TRAP-NEUTER-RELEASE: WHY YOUR COMMUNITY SHOULD PAY ATTENTION Posted on Thursday, 6 November 2014

TNR colony

 

Here in the Philippines, you’d be hard-pressed to find a local community or barangay without its own feral cat colony. Stray Puspin (or Pusang Pinoy) colonies are oftentimes brought about by irresponsible pet ownership, unmonitored breeding practices, and ineffective animal population control; stark results of corruption, and lack of education when it comes to spay/neuter veterinary services in the country. Many pet parents are simply unaware of spay/neuter and its benefits to the community, both short and long-term. Certainly, this is one instance when ignorance simply won’t do.

Our pets function according to their natural and primitive instincts, and for domestic cats, this means succumbing to their heat cycles which could yield on average, 2 to 3 litters of 2 to 5 kittens per year. That’s a total of possibly 15 kittens for each cat couple. Now I ask you, is there anyone in this country prepared to properly raise 17 cats in one year? I think not. And as with all other issues our country’s facing right now, this is where the importance of education comes in.

Spaying/Neutering is the veterinary procedure of removing a dog’s or a cat’s reproductive organs, rendering it incapable of producing puppies/kittens. While it sounds painful (and to most Filipinos, pitiful), responsible pet owners and animal welfare advocates see it as the most humane way of controlling the local animal population. Adoption drives and animal rescues are all admirable endeavors. But in order for the different shelters and animal welfare groups to retain sustainable adoption set-ups, it is important for local government units and communities to address the root of the problem: pet overpopulation.

For starters, what is Trap-Neuter-Release (TNR)? Simply put, it is the process of humanely trapping stray cats, sending them to low-cost veterinary clinics for spaying/neutering and vaccinating, and returning them to the community they call home. Practiced for decades in the US and Europe, TNR effectively stops the breeding cycle of colony cats which directly eliminates stray overpopulation in that certain community. Furthermore, mating behaviors like spraying, fighting, howling, and roaming will be eliminated. With TNR, stray cats are given the chance to live lives free from unnecessary impounding and euthanasia.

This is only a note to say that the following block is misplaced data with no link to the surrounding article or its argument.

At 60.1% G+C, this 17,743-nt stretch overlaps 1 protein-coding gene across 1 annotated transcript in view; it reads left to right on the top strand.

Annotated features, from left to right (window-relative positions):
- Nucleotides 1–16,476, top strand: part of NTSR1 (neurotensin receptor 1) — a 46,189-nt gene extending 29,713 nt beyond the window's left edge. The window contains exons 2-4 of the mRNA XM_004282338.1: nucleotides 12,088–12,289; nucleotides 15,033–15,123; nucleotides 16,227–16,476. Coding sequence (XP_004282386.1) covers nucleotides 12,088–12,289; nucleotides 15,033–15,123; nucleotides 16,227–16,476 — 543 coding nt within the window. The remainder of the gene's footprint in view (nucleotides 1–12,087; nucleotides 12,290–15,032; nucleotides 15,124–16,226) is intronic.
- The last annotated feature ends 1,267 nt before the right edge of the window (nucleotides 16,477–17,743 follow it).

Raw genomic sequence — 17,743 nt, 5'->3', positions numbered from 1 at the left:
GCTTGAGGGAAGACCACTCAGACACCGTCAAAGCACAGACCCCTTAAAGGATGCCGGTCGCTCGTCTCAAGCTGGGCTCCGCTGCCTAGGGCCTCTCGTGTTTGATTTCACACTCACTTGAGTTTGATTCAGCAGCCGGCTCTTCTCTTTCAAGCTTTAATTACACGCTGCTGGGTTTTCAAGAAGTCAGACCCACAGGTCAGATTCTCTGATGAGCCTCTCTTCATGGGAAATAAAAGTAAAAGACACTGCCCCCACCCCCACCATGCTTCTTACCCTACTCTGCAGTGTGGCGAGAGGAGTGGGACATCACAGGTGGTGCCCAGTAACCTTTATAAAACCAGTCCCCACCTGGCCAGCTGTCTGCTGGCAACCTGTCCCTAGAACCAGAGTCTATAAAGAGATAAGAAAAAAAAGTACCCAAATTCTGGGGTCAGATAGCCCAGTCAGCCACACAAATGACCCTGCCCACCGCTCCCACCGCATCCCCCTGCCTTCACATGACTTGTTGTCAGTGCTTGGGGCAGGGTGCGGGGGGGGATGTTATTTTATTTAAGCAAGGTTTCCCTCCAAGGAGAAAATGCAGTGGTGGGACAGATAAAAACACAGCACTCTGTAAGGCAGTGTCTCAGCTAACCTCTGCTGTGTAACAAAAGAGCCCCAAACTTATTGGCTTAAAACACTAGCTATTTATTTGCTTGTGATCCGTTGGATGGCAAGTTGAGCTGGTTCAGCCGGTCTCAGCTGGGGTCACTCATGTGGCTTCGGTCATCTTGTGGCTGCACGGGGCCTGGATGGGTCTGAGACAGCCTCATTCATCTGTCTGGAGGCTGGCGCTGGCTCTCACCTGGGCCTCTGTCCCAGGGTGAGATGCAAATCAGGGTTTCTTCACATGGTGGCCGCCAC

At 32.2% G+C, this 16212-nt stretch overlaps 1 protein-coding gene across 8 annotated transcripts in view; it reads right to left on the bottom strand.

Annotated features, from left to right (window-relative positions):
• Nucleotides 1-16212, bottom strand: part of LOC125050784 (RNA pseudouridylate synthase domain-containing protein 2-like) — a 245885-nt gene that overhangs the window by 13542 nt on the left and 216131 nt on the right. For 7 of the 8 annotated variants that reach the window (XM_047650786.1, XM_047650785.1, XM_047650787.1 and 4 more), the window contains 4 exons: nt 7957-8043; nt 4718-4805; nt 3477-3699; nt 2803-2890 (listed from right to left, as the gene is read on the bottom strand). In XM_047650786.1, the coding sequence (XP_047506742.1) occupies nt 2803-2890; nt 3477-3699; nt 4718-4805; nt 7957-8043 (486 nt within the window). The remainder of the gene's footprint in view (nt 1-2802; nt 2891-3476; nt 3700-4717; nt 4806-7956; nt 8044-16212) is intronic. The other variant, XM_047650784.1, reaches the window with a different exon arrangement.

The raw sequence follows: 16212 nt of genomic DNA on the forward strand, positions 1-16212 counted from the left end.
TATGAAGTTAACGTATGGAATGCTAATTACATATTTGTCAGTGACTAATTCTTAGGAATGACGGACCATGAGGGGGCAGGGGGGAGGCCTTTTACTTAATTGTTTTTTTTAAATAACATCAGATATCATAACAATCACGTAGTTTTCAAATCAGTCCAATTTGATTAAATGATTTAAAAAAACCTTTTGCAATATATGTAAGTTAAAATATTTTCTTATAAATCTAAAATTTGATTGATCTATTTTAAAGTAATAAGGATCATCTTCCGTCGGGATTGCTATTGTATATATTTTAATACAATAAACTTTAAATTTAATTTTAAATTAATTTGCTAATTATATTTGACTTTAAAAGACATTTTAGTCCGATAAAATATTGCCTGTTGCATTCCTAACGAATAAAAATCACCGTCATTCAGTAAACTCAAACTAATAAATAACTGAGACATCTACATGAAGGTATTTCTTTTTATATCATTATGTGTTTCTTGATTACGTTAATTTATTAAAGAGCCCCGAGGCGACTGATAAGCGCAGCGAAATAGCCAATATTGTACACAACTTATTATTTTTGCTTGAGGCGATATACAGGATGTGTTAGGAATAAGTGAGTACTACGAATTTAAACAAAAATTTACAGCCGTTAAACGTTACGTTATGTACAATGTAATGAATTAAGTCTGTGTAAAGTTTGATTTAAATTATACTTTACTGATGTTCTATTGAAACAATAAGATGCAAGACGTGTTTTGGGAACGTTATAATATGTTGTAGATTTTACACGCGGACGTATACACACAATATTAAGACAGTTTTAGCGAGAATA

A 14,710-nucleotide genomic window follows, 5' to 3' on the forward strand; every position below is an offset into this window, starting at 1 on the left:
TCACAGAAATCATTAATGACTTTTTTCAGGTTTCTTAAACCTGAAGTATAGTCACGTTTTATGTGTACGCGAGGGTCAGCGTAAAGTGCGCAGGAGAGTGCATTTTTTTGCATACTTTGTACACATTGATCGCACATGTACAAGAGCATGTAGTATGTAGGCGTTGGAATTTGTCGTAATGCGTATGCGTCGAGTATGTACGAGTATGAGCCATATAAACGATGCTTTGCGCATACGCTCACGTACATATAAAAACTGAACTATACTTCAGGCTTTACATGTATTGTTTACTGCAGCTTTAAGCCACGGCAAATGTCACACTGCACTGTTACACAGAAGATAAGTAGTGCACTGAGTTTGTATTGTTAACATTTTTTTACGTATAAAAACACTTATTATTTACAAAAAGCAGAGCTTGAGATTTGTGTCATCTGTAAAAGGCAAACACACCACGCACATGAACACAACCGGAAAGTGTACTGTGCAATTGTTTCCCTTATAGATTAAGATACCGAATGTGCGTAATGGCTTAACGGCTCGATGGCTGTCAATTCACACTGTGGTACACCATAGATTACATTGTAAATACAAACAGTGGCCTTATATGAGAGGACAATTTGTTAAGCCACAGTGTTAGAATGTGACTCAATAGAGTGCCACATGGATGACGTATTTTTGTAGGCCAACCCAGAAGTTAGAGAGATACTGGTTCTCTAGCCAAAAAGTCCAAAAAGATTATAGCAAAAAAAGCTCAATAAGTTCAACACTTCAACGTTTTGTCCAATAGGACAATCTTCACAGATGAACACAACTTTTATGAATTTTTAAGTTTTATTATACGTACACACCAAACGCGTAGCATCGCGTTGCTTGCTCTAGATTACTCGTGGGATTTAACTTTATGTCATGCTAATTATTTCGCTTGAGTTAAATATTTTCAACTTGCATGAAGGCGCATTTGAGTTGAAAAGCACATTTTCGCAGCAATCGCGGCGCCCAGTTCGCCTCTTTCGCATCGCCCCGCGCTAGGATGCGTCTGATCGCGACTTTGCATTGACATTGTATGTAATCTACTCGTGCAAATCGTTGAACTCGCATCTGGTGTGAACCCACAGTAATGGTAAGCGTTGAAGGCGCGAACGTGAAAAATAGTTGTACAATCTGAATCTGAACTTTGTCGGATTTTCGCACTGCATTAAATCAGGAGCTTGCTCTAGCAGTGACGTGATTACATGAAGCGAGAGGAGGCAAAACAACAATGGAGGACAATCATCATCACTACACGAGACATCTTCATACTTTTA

Traditional animal control practices of removing and impounding strays have been proven to be ineffective and never-ending. No matter how many strays they catch, there will always be more because cats won’t stop breeding. It is then important to invest in a stable program where the real root of the problem is tackled in the most humane way possible.

CARA Welfare Philippines has been advocating TNR for as long as the group has been established. The group has been successfully providing TNR solutions customized to the needs of certain communities. By partnering with villages, barangays, and even office districts, CARA has not only successfully controlled stray cat population in certain areas, but also given forever loving homes to some of the stray cats they’ve handled.

If you’re interested in sponsoring your own TNR operation or if you want to know how you can convince your community leaders to champion TNR, visit the CARA website at caraphil.org.

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This entry was posted on Thursday, November 6th, 2014 at 11:40 am and is filed under Issues, Trap-Neuter-Release.

About Pam Luber
An advocate for animal welfare and responsible pet ownership for as long as she could remember. Juggling this with her interest in sports and video games, she is a doting mother to Rocco and Aicee, two lovely rescued cats, and to several stray cats who stay in her terrace (Portia, Henry, Elias, Victoria, and Wolfram).
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by Pam Luber


From 2006 to 2015, CARA Clinic spayed and neutered

14,011 cats and 543 dogs


How to Adopt from CARA

How to Adopt from CARA

For more information, visit our Adopt a Pet page.

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